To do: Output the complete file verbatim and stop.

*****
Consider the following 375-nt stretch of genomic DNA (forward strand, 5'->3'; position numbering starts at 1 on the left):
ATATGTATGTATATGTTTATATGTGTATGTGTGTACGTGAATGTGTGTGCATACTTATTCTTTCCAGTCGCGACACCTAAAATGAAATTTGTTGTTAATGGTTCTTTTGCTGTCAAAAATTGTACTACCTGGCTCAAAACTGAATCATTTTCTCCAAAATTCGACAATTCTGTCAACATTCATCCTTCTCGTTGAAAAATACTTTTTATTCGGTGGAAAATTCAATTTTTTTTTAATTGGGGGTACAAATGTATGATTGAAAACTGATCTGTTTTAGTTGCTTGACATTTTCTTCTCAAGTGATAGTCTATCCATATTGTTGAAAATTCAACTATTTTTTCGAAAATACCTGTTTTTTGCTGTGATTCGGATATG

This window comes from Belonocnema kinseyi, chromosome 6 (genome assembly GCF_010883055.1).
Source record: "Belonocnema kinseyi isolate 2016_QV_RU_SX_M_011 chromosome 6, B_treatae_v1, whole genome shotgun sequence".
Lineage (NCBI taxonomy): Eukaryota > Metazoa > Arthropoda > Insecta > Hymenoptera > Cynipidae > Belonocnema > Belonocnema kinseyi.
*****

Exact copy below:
Consider the following 375-nt stretch of genomic DNA (forward strand, 5'->3'; position numbering starts at 1 on the left):
ATATGTATGTATATGTTTATATGTGTATGTGTGTACGTGAATGTGTGTGCATACTTATTCTTTCCAGTCGCGACACCTAAAATGAAATTTGTTGTTAATGGTTCTTTTGCTGTCAAAAATTGTACTACCTGGCTCAAAACTGAATCATTTTCTCCAAAATTCGACAATTCTGTCAACATTCATCCTTCTCGTTGAAAAATACTTTTTATTCGGTGGAAAATTCAATTTTTTTTTAATTGGGGGTACAAATGTATGATTGAAAACTGATCTGTTTTAGTTGCTTGACATTTTCTTCTCAAGTGATAGTCTATCCATATTGTTGAAAATTCAACTATTTTTTCGAAAATACCTGTTTTTTGCTGTGATTCGGATATG

This window comes from Belonocnema kinseyi, chromosome 6 (genome assembly GCF_010883055.1).
Source record: "Belonocnema kinseyi isolate 2016_QV_RU_SX_M_011 chromosome 6, B_treatae_v1, whole genome shotgun sequence".
Lineage (NCBI taxonomy): Eukaryota > Metazoa > Arthropoda > Insecta > Hymenoptera > Cynipidae > Belonocnema > Belonocnema kinseyi.